Russia and Saudi Arabia, the two largest crude exporters, have agreed to cooperate on oil markets. The Energy Ministry in Moscow said the country has no immediate plans to limit output to reverse plunging prices.
The two countries agreed that the oil market “must be free of attempts to influence it for political and geopolitical reasons,” Russian Foreign Minister Sergei Lavrov told reporters in Moscow today after a meeting with his Saudi counterpart. Oil exporters “have a right to take measures to correct these non-objective factors.”
Oil collapsed into a bear market this year as the U.S. pumps crude at the fastest rate in more than three decades amid signs of weakening demand. Russia and Saudi Arabia together account for about 25 percent of global output.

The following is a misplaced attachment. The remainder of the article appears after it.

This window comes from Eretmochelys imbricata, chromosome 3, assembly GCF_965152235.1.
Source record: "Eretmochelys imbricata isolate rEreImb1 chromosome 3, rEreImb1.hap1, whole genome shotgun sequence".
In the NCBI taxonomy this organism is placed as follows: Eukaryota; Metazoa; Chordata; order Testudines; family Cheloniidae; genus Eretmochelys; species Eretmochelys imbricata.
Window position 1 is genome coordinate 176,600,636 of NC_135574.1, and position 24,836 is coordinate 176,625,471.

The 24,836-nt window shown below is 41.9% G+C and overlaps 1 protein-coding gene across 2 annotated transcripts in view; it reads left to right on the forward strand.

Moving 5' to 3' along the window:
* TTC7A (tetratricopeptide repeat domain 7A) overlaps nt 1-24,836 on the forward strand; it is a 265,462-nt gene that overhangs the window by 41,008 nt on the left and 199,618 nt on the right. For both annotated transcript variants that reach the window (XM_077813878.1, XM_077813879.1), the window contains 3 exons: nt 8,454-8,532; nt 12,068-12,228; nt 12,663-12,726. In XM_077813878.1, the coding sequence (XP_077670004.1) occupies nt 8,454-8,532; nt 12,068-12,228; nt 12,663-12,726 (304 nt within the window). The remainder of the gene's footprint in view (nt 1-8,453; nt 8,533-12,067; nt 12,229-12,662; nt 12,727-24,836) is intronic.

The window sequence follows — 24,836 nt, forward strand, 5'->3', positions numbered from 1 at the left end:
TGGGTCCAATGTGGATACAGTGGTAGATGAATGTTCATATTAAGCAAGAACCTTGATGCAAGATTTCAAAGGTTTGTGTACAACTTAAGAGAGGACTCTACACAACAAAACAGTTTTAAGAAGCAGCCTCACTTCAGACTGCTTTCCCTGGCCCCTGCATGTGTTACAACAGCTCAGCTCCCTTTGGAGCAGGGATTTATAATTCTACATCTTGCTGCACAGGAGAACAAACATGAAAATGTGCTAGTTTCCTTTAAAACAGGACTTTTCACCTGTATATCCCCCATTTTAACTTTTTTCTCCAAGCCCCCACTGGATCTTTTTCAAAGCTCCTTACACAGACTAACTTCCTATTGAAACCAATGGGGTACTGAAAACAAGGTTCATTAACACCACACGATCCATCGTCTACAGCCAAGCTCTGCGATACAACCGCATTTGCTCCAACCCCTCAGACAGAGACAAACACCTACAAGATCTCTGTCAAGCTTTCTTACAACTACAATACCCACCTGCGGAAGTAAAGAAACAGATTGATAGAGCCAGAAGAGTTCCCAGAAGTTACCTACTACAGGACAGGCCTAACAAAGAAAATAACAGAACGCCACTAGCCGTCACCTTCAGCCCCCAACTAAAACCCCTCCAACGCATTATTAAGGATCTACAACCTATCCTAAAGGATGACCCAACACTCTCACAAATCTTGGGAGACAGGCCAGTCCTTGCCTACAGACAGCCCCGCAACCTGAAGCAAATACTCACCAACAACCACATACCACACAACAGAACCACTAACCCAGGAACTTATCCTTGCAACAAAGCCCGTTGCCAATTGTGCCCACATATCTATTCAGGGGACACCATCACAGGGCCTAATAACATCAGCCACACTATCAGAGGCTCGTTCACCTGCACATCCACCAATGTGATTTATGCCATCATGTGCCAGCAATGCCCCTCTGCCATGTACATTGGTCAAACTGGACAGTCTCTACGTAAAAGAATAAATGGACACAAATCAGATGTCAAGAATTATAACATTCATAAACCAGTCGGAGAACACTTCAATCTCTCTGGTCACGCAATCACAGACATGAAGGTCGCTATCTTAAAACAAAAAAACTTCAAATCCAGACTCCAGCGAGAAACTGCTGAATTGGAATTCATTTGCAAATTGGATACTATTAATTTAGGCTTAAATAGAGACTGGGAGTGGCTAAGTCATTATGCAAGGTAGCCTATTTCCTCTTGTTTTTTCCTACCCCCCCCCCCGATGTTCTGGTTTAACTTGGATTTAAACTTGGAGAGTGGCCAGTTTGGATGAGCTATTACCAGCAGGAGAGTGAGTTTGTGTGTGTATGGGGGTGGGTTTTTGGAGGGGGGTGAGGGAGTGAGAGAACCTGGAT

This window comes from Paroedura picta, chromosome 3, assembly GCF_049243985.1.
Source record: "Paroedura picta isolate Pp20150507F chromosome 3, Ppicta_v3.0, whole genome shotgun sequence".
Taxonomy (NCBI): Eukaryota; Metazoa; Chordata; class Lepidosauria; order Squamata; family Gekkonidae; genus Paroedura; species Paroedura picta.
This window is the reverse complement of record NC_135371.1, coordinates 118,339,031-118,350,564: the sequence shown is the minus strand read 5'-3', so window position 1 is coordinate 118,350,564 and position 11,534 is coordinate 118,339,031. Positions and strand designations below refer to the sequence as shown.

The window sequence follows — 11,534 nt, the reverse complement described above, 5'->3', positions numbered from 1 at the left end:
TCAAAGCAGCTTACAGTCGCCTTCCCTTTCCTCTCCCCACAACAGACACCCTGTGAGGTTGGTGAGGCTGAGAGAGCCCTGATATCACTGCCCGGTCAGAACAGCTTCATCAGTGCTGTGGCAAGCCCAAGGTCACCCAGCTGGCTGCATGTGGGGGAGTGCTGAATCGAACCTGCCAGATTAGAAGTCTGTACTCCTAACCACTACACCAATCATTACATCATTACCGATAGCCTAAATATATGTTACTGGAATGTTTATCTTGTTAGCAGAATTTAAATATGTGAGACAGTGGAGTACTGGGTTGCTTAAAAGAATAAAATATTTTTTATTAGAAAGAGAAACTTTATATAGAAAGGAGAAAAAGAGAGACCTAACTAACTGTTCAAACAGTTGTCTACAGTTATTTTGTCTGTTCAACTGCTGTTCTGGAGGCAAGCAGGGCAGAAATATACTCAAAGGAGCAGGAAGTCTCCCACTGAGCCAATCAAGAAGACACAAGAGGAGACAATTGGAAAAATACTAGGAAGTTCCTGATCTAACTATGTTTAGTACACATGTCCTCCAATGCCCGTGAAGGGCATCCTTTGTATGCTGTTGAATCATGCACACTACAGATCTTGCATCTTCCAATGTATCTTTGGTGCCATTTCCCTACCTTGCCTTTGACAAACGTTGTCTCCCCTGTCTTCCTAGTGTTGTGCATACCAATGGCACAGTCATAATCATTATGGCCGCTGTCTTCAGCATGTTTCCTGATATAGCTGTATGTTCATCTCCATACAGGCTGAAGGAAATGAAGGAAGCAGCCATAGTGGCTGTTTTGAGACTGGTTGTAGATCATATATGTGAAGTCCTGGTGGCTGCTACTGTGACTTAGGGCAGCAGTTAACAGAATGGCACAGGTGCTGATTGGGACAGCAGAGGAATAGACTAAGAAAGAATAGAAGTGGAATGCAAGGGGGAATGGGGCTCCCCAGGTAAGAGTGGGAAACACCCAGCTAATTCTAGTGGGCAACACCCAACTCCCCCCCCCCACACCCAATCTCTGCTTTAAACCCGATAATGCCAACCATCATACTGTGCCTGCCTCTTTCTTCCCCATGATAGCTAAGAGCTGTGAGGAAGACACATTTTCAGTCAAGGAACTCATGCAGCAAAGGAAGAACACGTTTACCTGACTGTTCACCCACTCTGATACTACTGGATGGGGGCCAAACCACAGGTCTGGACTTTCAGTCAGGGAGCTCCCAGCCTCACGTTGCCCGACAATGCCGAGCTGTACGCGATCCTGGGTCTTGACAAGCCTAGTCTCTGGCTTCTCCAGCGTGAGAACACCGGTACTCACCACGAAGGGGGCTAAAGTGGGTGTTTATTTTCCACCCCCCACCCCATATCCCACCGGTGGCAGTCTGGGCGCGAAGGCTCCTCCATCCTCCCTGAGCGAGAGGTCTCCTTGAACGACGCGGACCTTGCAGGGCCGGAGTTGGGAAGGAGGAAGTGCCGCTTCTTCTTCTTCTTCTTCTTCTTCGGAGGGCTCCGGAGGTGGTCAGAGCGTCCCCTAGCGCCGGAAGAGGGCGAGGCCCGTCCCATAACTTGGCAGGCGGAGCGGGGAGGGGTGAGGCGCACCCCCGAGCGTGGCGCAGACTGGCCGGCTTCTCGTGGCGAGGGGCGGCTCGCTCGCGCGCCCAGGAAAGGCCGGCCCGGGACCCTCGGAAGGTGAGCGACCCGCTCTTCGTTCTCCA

While the Russian government has discussed a cut, it has no current plans to reduce output to arrest the decline, according to Energy Minister Alexander Novak. It hasn’t made a final decision because the economy is heavily dependent on oil revenue, he said today in Moscow.
“We expect annual oil production levels of 505 to 520 million now and in the future,” Novak said.
Output of 505 million metric tons is equivalent to about 10.1 million barrels a day, while Saudi Arabia’s output last month was 9.75 million barrels a day last month, according to Bloomberg estimates. Oil and gas account for more than half of Russia’s budget revenue.
Saudi Arabia is the biggest producer in the Organization of Petroleum Exporting Countries, which meets Nov. 27 in Vienna to discuss its production ceiling.
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